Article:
Bearing these points and the visual media’s specifics in mind, the supervisor then takes steps to pair the ad with songs that are likely to leave a lasting impression on listeners. “So you can put two different tracks against a vision and create a completely different emotional response from a viewer,” stated Szumowski. “Understanding what the emotion of the communication is, and is to be conveyed, is really vital.”

Belliotti likened his song-selection duties to those of a translator, describing clients’ wishes to creators as part of a larger effort to guarantee the end advert’s quality and suitability for the target audience.

“It’s like acting as a translator, and the more inputs we can get from the brand, and the agency if there is one, or whoever the team is around the project. The more inputs we get the better, and it starts to form sort of a clearer picture,” said the former Maverick talent-development exec.

Interestingly, the longtime Coca-Cola higher-up also specified that pitching musicians stand to benefit from explaining the suitability and appeal of their works in detail.

“In brands and agencies, we like to hear the obvious, right? I think that artists and whoever’s pitching should take each song and tell me exactly why you think this is perfect, right? Break it down for me,” he encouraged. “Just tell me the obvious – what is obvious to you, tell it to me again. Because then I can use that to sell them the song.”

And ultimately, in terms of who has the final say in the songs, Belliotti bluntly relayed: “Everybody and nobody. I’m kind of joking, but I’m not. I mean, I think it really is everybody and nobody.

“When you’re talking about getting your songs placed or getting something that’s a little more of a brand partnership type of thing, that’s where you really have to, you know, build yourself and sell your story and get people to fall in love with you through the way you present yourself, the way you describe yourself.”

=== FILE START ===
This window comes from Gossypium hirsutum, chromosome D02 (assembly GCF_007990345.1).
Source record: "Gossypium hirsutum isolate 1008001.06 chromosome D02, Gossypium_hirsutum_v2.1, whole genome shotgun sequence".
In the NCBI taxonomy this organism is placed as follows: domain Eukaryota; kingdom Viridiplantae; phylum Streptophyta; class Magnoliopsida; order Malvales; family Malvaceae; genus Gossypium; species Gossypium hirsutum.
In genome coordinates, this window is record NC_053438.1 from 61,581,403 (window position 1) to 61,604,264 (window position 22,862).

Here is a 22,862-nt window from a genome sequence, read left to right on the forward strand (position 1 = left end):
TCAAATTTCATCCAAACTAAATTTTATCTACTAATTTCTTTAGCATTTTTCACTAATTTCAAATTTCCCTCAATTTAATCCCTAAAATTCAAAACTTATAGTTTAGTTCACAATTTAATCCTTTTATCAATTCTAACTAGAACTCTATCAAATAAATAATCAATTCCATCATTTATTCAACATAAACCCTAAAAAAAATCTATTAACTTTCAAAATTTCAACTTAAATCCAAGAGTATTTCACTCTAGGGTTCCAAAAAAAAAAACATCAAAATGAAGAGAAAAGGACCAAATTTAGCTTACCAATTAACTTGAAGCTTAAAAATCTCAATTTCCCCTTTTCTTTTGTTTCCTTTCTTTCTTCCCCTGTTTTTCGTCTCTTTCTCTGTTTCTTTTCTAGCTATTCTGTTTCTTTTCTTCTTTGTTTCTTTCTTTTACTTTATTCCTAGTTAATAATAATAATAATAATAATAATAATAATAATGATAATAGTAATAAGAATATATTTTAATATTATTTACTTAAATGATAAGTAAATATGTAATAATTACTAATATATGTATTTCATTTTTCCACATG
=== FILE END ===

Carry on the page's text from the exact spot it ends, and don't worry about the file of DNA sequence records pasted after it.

Szumowski took the idea a step further, indicating that even if an ad agency approves of a track, the brands themselves have the last word – and the (often-utilized) right to request revisions.

“The brand may say, ‘You know what? We’re not liking this or that.’ And at that point, it’s having to kind of rework – it could be the vision, it could be the edit, or it could be the music. So you’re kind of not out of the woods even if your agencies love the track.”

The multifaceted process of creating music in advertising encompasses making contacts, nurturing relationships, and speaking to listeners. With these and other moving pieces in place, results are likely to arrive sooner rather than later, per the panelists.

“There is so much music out there, I think the mistake that most artists and composers make is settling for something that is kind of good enough. You have to be extraordinary,” said Szumowski. “Great music has a weird way of finding its way to people who make decisions.”